Abrasive waterjet machining of three-dimensional structures from bulk metallic glasses and comparison with other techniq

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Anton Grigoryev INSPIRE AG, 8092 Zurich, Switzerland; and Institute of Machine Tools and Manufacturing (IWF), ETH Zurich, 8092 Zurich, Switzerland

Claus Dold, Carl-Frederik Wyen, and Raoul Roth INSPIRE AG, 8092 Zurich, Switzerland

Eduardo Weingärtner Institute of Machine Tools and Manufacturing (IWF), ETH Zurich, 8092 Zurich, Switzerland

Frank Pude INSPIRE AG, 8092 Zurich, Switzerland

Konrad Wegener INSPIRE AG, 8092 Zurich, Switzerland; and Institute of Machine Tools and Manufacturing (IWF), ETH Zurich, 8092 Zurich, Switzerland

Jörg F. Löfflera) Laboratory of Metal Physics and Technology, Department of Materials, ETH Zurich, 8093 Zurich, Switzerland (Received 25 October 2011; accepted 23 January 2012)

Bulk metallic glasses (BMGs) are a promising class of engineering materials, but they can be difficult to machine due to high hardness and a metastable structure. Crystallization due to machining can have negative effects, such as a decreased load-bearing capacity of fabricated parts, and thus should be avoided. Here, a Zr-based BMG was machined using abrasive waterjet (AWJ), electrical discharge, ns-pulsed laser engraving, and conventional dry-milling techniques. Characterization of the processed material indicated that AWJ preserves the amorphous phase and provides the combination of speed and flexibility required to rapidly fabricate small threedimensional parts, while the other techniques did not achieve these goals. As proof-of-principle, a screw, similar to an orthopedic implant, was rapidly machined from the BMG using AWJ.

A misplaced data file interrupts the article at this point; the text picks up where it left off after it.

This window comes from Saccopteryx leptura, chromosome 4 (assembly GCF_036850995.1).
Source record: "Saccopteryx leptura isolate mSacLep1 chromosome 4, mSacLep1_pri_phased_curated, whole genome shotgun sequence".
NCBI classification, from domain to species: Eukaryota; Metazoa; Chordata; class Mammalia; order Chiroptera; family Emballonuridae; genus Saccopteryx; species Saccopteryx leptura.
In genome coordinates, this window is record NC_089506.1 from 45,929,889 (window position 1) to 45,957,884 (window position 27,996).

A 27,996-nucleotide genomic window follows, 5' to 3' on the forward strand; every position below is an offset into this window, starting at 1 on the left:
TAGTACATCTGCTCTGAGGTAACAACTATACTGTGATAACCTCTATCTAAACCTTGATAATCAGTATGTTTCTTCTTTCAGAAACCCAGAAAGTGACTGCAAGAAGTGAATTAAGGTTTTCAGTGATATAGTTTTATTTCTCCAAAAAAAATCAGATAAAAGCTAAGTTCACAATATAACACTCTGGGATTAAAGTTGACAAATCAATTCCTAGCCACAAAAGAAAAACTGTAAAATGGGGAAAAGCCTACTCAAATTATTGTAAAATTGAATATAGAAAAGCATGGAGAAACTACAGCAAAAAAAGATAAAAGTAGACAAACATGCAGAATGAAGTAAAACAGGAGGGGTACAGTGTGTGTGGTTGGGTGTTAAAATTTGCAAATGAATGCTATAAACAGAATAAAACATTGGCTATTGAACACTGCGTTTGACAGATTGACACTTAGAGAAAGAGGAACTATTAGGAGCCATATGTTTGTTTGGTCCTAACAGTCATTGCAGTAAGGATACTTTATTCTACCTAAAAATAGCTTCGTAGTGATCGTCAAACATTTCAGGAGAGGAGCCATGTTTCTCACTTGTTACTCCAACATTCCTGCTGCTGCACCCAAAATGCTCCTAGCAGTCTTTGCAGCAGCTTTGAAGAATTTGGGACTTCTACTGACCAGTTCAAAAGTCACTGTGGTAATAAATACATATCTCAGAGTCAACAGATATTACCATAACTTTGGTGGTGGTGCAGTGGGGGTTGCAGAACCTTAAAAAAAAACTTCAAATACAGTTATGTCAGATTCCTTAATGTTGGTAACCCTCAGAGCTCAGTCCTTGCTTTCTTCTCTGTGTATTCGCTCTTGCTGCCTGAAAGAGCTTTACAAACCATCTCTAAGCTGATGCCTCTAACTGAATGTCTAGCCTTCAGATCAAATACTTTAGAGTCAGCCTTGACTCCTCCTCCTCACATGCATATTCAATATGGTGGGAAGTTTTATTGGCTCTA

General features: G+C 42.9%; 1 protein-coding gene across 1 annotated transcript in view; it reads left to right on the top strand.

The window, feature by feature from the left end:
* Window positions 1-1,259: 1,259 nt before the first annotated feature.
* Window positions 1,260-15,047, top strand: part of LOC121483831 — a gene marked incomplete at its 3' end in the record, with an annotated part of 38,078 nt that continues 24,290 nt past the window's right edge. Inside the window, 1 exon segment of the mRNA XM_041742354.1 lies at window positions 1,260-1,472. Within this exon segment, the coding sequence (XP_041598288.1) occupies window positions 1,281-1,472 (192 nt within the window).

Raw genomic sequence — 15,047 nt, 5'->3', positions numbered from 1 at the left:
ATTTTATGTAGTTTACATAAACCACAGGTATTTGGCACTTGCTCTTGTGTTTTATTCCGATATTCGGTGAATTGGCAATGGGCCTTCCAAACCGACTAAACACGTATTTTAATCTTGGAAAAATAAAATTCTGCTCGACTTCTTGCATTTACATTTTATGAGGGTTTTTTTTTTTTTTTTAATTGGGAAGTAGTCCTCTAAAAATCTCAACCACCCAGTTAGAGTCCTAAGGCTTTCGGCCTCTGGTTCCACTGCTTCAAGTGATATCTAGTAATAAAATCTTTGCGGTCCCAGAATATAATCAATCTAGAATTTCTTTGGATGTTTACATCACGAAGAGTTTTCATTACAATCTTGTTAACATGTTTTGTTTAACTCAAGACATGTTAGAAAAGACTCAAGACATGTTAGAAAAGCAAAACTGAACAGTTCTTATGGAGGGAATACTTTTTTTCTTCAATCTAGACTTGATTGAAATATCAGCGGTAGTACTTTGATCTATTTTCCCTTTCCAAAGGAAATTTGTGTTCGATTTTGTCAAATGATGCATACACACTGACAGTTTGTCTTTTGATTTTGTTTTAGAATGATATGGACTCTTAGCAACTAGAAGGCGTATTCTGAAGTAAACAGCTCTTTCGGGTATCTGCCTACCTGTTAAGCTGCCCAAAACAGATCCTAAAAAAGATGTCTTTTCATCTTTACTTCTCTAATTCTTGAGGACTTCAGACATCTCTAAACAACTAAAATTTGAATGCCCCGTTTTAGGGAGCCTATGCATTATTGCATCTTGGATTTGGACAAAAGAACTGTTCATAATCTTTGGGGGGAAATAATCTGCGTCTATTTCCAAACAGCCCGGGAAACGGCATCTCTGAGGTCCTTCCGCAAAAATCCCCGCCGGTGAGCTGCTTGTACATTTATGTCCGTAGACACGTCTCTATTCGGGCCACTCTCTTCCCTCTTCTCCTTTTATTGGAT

I. INTRODUCTION

Certain alloy melts can be solidified without crystallization, producing an amorphous alloy or metallic glass. In the case of small critical cooling rates (1–100 K/s), amorphous specimens with a critical dimension ranging from 1 mm to a few centimeters can be produced by conventional die-casting.1 Bulk metallic glasses (BMGs) possess desirable mechanical, magnetic, thermophysical, and corrosion properties2,3 that make them attractive for a variety of applications including biomedical implants.4,5 The amorphous state is metastable, which limits the amount of heat and/or strain that can be applied during a process such as machining. Crystallization or structural relaxation of the glass may negatively affect the properties of a machined part by, e.g., reducing the load-bearing capacity. Alternatives to machining, such as net-shape a)

Address all correspondence to this author. e-mail: joerg.loeffl[email protected] DOI: 10.1557/jmr.2012.36 J. Mater. Res., Vol. 27, No. 8, Apr 28, 2012

casting,6 thermoplastic forming,7 and blow molding8 have been used to produce complex parts from BMGs. These methods, however, also have drawbacks: net-shape casting of complex parts generates high shear stresses in the melt, which can induce crystallization or create flow defects in the part; thermoplastic forming and blow molding can be performed on limited timescales only and may be applied only to BMGs with high thermal stability. Thus, machining methods that are “nondestructive” with respect to t